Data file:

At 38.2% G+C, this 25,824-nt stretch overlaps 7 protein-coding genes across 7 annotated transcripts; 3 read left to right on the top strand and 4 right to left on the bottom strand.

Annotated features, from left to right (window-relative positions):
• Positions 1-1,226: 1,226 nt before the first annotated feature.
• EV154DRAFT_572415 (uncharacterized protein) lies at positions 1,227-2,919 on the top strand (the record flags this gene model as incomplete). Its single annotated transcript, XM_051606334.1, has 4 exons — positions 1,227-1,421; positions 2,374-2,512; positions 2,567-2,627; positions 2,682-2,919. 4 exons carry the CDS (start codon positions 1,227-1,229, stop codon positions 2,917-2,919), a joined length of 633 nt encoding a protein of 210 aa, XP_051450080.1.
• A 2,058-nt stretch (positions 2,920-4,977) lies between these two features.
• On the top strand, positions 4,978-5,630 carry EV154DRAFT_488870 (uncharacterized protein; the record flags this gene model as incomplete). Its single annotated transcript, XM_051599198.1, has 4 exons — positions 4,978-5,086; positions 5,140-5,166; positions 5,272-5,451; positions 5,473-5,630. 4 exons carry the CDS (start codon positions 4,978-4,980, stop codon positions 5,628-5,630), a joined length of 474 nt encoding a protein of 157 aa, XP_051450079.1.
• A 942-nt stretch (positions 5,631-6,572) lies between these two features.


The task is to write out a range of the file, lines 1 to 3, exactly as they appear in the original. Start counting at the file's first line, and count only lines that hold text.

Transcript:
At 38.2% G+C, this 25,824-nt stretch overlaps 7 protein-coding genes across 7 annotated transcripts; 3 read left to right on the top strand and 4 right to left on the bottom strand.

Annotated features, from left to right (window-relative positions):
• Positions 1-1,226: 1,226 nt before the first annotated feature.